Although scholars have convincingly argued that the anonymous author of this poem was likely influenced by a rich variety of sources—from Boethius to Dante to Guillaume de Lorris2—it is the Bible, and in particular the Book of Revelation, or Apocalypse, that serves as the poem’s most strikingly obvious source. Scholars throughout the centuries have observed the thematic and structural parallels between Pearl and this final book of the New Testament, all of which can provide rich fodder for classroom discussion.

Because time constraints make it impractical to have students read the entire New Testament during a one-week unit on Pearl, I have found it useful to ask students to do some preparatory internet research into the background, history, and general content of the New Testament, particularly focusing on the four gospels and the Book of Revelation. I also provide students with a list of specific passages to read from these biblical books in conjunction with the Pearl poem. From those passages, students are asked to discuss ways in which Pearl both reflects and differs from the biblical sources to which its author is clearly referring.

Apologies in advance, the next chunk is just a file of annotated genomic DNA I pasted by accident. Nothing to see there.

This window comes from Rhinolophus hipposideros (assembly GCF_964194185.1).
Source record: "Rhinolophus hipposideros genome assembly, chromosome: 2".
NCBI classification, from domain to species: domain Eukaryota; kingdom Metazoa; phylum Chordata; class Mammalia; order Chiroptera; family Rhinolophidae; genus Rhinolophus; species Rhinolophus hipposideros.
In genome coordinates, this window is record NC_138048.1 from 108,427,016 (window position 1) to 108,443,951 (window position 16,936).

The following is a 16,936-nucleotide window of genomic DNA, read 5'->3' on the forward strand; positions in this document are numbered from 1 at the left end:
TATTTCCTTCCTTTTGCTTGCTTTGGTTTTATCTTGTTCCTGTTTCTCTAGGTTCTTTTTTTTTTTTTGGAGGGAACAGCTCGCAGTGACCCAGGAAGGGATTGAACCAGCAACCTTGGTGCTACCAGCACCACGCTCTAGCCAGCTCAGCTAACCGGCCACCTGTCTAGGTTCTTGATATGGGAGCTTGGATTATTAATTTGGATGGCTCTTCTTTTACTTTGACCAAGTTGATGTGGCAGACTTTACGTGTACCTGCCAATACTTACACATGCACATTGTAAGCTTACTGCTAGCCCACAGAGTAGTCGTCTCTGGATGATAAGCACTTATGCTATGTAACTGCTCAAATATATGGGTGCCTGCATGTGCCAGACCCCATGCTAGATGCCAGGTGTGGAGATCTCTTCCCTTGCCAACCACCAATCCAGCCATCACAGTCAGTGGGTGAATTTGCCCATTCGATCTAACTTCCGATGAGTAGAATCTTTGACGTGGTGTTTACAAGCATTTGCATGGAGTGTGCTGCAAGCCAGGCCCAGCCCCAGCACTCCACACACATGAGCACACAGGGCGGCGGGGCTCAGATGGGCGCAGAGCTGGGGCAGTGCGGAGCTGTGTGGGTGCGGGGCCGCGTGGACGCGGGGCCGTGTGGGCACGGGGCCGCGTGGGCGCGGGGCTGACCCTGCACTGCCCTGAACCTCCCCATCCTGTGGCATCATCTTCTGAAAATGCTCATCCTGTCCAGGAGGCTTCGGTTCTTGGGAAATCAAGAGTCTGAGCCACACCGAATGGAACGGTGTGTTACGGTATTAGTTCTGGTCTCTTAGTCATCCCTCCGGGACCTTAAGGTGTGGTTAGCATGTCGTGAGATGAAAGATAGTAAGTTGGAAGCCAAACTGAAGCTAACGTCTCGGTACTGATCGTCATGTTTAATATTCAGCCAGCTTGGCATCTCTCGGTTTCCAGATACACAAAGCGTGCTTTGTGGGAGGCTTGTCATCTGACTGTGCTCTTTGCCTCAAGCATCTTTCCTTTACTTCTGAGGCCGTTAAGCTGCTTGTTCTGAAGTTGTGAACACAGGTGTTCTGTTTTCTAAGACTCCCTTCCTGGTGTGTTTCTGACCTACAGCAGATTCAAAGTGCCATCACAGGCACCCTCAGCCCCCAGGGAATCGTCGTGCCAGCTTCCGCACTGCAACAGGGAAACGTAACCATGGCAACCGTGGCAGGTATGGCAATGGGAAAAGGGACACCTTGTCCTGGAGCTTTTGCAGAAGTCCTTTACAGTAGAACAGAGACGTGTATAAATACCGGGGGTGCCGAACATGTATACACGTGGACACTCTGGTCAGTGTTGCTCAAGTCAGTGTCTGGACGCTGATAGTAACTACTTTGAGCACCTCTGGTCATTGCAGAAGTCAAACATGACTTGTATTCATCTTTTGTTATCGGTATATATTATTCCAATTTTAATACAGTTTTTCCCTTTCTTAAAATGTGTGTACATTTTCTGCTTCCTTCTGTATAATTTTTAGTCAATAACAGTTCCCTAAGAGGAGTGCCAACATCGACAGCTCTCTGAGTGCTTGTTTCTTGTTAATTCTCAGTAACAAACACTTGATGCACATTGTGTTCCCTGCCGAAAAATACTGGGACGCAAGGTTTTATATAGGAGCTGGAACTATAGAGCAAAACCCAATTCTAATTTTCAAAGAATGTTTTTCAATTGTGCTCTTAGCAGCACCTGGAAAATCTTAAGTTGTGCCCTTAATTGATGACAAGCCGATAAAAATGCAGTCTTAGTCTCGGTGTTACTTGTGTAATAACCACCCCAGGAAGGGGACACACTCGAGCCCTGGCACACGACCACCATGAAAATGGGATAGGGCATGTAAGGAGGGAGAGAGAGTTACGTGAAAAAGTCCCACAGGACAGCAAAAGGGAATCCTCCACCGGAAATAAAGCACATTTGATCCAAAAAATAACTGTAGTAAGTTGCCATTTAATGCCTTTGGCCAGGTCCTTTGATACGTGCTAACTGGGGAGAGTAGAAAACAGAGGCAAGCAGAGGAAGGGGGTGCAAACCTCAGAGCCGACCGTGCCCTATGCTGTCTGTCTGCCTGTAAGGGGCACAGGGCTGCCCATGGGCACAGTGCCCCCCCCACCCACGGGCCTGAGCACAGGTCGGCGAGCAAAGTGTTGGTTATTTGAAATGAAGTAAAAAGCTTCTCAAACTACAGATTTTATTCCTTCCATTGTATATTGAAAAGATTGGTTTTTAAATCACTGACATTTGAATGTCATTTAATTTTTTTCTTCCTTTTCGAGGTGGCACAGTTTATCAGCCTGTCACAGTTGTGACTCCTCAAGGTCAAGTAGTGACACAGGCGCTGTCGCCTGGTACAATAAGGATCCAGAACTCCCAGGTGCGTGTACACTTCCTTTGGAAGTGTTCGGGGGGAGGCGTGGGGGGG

I begin by having students examine the structural and thematic parallels of Pearl to the Book of Revelation. One of the first similarities they notice aligns with P. M. Kean’s observation that both works contain a prologue in which a human author describes being alone due to grief or hardship and then falls into a subsequent sleep or trance of supernatural origin.3 Further, both narrators encounter celestial beings, each of whom is described in great detail. While not always comprehending the purpose of recurring number patterns in each work, students do notice the elaborate and similar numerologies that have been explored by scholars such as C. O. Chapman4 and Edward Condren.5 Students also note that both works contain a stylized series of questions and rebukes, a struggle between good and evil, and ultimately, a vision of the New Jerusalem.